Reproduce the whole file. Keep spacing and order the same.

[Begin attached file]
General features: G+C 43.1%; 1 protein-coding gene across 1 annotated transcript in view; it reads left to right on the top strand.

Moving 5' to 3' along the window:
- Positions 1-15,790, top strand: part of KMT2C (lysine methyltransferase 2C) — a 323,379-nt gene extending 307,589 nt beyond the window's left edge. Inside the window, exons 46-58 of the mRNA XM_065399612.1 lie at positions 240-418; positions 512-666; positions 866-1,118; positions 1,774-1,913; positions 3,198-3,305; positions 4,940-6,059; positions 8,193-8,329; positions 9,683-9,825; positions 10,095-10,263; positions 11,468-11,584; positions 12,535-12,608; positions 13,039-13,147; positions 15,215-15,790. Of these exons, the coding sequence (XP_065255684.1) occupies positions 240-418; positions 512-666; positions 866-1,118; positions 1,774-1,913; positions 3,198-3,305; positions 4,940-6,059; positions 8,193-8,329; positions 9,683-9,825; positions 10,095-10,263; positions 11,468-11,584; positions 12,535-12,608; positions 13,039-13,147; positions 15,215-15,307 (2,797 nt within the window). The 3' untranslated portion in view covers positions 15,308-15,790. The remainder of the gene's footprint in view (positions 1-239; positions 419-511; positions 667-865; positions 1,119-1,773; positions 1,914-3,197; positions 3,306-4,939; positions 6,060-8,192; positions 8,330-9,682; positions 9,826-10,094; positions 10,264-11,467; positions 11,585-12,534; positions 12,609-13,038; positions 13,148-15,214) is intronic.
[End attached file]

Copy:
General features: G+C 43.1%; 1 protein-coding gene across 1 annotated transcript in view; it reads left to right on the top strand.

Moving 5' to 3' along the window:
- Positions 1-15,790, top strand: part of KMT2C (lysine methyltransferase 2C) — a 323,379-nt gene extending 307,589 nt beyond the window's left edge. Inside the window, exons 46-58 of the mRNA XM_065399612.1 lie at positions 240-418; positions 512-666; positions 866-1,118; positions 1,774-1,913; positions 3,198-3,305; positions 4,940-6,059; positions 8,193-8,329; positions 9,683-9,825; positions 10,095-10,263; positions 11,468-11,584; positions 12,535-12,608; positions 13,039-13,147; positions 15,215-15,790. Of these exons, the coding sequence (XP_065255684.1) occupies positions 240-418; positions 512-666; positions 866-1,118; positions 1,774-1,913; positions 3,198-3,305; positions 4,940-6,059; positions 8,193-8,329; positions 9,683-9,825; positions 10,095-10,263; positions 11,468-11,584; positions 12,535-12,608; positions 13,039-13,147; positions 15,215-15,307 (2,797 nt within the window). The 3' untranslated portion in view covers positions 15,308-15,790. The remainder of the gene's footprint in view (positions 1-239; positions 419-511; positions 667-865; positions 1,119-1,773; positions 1,914-3,197; positions 3,306-4,939; positions 6,060-8,192; positions 8,330-9,682; positions 9,826-10,094; positions 10,264-11,467; positions 11,585-12,534; positions 12,609-13,038; positions 13,148-15,214) is intronic.